Contributor Spotlight: CJ Muchhala

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Our family has a cabin near the Wisconsin River and the initial inspiration for many of my poems is my observations in the surrounding woods or by the river—a wild tom turkey displaying for his mate, perhaps, or the way moonlight glints off the water.  However, “Lessons from the Garden for the War Machine” is an exception.

At home in our small backyard, one of my perennial battles in summer is that perennial weed called “creeping Charlie” (aka ground ivy). After consulting a lawn expert I learned that my efforts at pulling the weed out had only created an expansion of sturdy little Charlies. I could have done more to toughen the grass against Charlie, but, she said, it was too late now. A herbicide might kill it eventually but I would need to keep applying the poison over a long period. Since I was unwilling to do that, the lawn expert left me with one final piece of advice: “live with it.”  As you can see from the photo, that’s what I’ve done. My backyard is now Charlie’s bailiwick. 

I’m not sure how inspiration works, but my battle with Charlie seemed a metaphor for the so-called “war on terrorism.” It seemed to me that we were trying to uproot a persistent system instead of strengthening countries against its expansion, and so the poem was born, its shape created to suggest a yard and to work against Charlie’s sprawl.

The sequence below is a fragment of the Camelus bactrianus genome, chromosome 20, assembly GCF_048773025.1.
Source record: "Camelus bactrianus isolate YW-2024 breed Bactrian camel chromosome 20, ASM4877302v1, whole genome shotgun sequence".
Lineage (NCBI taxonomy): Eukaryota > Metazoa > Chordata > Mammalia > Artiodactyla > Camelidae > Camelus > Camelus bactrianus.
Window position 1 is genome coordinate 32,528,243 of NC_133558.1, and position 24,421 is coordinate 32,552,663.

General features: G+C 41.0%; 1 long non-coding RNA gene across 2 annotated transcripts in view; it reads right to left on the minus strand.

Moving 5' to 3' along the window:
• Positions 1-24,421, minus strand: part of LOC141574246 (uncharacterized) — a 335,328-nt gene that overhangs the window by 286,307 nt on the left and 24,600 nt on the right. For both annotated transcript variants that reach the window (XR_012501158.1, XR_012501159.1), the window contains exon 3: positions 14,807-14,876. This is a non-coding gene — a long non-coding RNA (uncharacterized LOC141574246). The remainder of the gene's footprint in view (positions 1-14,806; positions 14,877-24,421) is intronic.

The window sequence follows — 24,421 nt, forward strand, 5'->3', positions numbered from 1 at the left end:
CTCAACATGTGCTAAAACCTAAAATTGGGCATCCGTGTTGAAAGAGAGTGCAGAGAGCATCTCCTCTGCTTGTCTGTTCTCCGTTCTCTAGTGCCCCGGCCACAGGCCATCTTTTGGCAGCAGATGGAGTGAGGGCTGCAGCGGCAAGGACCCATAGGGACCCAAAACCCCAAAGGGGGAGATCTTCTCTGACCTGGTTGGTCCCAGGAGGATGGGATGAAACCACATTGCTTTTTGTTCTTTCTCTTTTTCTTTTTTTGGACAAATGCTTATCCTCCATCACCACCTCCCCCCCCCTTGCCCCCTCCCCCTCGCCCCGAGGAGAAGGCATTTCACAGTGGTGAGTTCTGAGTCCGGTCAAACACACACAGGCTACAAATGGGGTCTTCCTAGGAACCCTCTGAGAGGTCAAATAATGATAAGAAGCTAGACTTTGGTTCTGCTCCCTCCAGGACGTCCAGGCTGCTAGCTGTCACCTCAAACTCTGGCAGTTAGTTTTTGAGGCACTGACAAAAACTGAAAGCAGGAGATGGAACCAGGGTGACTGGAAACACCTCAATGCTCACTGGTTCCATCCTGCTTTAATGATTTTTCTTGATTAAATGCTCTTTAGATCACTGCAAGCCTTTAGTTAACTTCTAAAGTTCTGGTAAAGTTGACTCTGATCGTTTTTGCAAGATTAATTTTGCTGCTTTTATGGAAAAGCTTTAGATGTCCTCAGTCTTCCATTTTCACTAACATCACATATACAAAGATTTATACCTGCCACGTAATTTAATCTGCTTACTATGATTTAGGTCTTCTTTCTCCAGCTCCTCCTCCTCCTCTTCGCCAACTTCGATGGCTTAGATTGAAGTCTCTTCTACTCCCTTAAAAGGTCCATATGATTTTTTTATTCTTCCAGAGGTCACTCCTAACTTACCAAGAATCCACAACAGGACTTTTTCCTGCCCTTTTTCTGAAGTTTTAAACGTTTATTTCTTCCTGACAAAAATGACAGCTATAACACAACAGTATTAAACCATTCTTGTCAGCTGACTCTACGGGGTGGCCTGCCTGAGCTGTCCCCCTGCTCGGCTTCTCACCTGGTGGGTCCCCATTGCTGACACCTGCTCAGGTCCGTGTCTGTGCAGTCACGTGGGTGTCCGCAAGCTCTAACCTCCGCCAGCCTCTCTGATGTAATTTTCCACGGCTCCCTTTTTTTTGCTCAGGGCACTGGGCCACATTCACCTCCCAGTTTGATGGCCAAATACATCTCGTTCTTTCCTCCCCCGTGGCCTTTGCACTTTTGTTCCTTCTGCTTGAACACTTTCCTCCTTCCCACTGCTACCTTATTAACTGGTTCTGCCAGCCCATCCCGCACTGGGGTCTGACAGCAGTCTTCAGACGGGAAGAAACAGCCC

Contributor Spotlight: Sherryl Melynk

Sherryl Melynk on “Shithawk Eggs

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My baba was a rotund woman, which is what my mother called her. My father called her fat. It didn’t matter a wit to me what anyone called her. When she pulled me into her soft body to hug, I knew I was safe from the world. Except that I wasn’t, which is what I discovered when I poked the shithawk nest down and found baby birds instead of eggs. As a child, I never blamed her for placing me in a situation in which I would make such a traumatizing discovery. I blamed myself. I was a conduit of evil: what kind of girl could kill baby birds? It wasn’t until I considered the event from an adult perspective did I think about my grandmother’s involvement. What kind of grandmother would send a child each spring to knock down bird nests?   

Baba’s doting on me masked her complex nature. She’d take my chin in her warm hand to tell me how smart I was, and in the next breath call my father, her son, a no good lazy drunk. She’d brush my hair with long loving strokes each evening, and the next morning, beat our German Sheppard dog into submission for killing chickens. She’d say that I was the prettiest girl she’d ever seen and that my father should have married a good Ukrainian woman like all her other sons. And, I agreed with her: why hadn’t my dad married a woman with the right nationality so I could be a whole Ukrainian girl like she wanted.

Understanding baba’s complicated personality has been difficult. How could the same hands love me so fiercely and drown barn kittens because there were too many of them? I’d like to say that it taught me about the complexity of human nature, but it hasn’t. It’s taught me that people are bizarre and inexplicable; especially people you love.